Vineet Mittal's Avaada group plans to raise dollar-denominated bonds for its solar energy business abroad. The Mumbai-based entity is looking at eight countries, including Vietnam and some in Africa.
Deals for two of these are likely to be signed as part of the International Solar Alliance next month, Mittal told Business Standard. Due to a confidentiality clause, he did not name the African countries but said the projects would be off-grid and mini-grid.
“There is a huge opportunity, provided we can understand the regulatory risks and cover it with a risk mitigation plan,” said Mittal. The company would be taking an insurance wrapper for its bond issue.
In 2016, Welspun Renewable Energy, co-founded by Mittal and B K Goenka, sold its renewable energy (RE) business to Tata Power Renewable Energy for Rs 92.49 billion. Mittal has now embarked upon expansion of RE capacity under Avaada.
Besides, the EPC (engineering, procurement, construction) business of Welspun Energy was demerged and is now vested with Avaada Power. Project development and management activities for RE are done through another arm, Avaada Energy.
The company would be completing 1,000 Mw in photo-voltaic solar projects by December 2018 and plans to raise about Rs 2.5 billion over the next four years. “We will go into solar, wind, EPC, and rooftop; we are going aggressively into the rooftop segment. We are also going into energy solutions,” said Mittal.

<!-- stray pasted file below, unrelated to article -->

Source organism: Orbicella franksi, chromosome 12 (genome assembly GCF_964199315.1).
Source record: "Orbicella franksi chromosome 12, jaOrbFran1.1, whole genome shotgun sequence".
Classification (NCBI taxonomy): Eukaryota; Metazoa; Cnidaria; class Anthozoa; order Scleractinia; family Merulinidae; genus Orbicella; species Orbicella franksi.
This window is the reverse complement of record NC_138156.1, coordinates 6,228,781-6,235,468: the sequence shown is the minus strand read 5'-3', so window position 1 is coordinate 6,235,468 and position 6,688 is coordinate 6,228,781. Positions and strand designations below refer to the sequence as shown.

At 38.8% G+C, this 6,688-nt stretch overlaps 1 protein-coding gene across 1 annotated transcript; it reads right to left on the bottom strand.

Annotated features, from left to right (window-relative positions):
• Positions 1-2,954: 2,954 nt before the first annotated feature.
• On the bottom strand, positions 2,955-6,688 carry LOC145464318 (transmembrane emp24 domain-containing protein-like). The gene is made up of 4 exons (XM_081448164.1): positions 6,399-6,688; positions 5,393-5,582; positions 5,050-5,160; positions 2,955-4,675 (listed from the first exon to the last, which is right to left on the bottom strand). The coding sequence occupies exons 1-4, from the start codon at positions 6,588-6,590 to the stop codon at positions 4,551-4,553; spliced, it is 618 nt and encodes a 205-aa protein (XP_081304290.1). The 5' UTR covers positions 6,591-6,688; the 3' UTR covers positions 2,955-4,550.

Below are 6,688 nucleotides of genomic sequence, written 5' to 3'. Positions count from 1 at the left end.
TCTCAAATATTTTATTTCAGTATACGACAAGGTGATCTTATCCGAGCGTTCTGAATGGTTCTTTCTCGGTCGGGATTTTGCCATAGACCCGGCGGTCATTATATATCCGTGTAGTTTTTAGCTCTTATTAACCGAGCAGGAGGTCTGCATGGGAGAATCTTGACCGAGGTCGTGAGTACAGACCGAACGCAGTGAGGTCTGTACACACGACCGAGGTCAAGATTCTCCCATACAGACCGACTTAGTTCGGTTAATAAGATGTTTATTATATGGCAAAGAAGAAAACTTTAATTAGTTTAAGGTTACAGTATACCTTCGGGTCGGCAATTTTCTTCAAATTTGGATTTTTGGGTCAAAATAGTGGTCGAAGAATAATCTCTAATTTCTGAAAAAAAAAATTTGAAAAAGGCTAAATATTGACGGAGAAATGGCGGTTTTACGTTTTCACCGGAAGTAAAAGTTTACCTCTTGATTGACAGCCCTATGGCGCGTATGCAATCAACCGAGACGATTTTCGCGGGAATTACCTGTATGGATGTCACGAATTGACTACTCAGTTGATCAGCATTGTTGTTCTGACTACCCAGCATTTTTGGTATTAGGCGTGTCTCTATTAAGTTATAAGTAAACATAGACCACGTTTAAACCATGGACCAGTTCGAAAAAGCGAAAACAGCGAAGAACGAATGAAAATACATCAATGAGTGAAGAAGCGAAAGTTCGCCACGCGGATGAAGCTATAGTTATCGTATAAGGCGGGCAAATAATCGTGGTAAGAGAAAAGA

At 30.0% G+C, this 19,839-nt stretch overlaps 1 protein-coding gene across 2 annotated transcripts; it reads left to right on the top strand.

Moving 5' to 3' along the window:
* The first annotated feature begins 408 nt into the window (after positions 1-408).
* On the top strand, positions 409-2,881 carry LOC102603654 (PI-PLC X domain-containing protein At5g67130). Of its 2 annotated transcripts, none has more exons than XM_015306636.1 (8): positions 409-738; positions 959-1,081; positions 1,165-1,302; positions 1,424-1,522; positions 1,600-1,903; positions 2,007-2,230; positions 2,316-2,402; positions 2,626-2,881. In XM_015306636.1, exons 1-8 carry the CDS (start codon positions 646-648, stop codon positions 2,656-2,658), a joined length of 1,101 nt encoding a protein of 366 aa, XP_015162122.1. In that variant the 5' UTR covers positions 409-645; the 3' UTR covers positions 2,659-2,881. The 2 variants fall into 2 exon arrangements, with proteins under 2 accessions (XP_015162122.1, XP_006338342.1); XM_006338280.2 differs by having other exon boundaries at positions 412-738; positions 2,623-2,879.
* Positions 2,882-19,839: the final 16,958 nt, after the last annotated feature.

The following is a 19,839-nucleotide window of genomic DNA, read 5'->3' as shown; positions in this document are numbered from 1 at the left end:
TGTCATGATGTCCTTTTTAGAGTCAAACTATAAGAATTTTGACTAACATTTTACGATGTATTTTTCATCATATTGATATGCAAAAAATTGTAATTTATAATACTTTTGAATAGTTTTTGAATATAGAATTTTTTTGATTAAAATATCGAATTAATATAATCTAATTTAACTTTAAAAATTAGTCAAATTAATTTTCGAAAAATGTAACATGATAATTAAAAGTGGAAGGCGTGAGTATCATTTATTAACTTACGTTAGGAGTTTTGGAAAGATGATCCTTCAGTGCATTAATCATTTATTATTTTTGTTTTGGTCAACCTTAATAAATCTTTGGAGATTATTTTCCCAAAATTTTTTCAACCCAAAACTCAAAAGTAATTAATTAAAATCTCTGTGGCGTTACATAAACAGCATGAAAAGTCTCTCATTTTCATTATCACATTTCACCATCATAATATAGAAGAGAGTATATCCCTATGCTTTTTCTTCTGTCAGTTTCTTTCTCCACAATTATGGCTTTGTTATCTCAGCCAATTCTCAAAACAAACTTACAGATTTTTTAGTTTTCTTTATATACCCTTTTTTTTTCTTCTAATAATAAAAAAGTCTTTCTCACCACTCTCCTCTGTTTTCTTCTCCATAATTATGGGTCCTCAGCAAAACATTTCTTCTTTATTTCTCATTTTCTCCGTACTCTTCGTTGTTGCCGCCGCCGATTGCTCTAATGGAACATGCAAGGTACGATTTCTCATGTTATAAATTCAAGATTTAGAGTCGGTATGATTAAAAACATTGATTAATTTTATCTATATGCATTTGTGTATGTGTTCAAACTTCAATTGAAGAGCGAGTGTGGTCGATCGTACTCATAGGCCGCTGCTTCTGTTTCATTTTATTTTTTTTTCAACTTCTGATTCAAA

Avaada says it is looking at 5,000 Mw in solar and wind energy, both in India and abroad. “Wind will be less than 20 per cent of this,” he said.
Last week, Avaada Power signed an agreement with the Uttar Pradesh government to invest Rs 100 billion for developing 1,600 Mw of solar projects. These would be in the Mirzapur, Badaun, Gorakhpur and Bundelkhand regions.
The company also has seven wind locations for which it has MoUs but it did not take part in the recently concluded wind generations because of aggressive nature of bids. “There is a huge opportunity in India and no need for cut-throat competition,” said Mittal.
He said there should be no trade barriers, like anti-dumping and safeguard duties, in the RE sector; these could be counter-productive. Instead, the government should promote manufacturing through production-based and job incentives. “When local manufacturing picks up, the forex risk will come down. You will leapfrog.”
Last month, the directorate-general of safeguards had recommended 70 per cent duty on solar power cells, whether or not assembled in modules or panels, from China and Malaysia. A report from ratings agency CRISIL says this could put in trouble about 3 Gw of capacity, involving an investment of Rs 120 billion.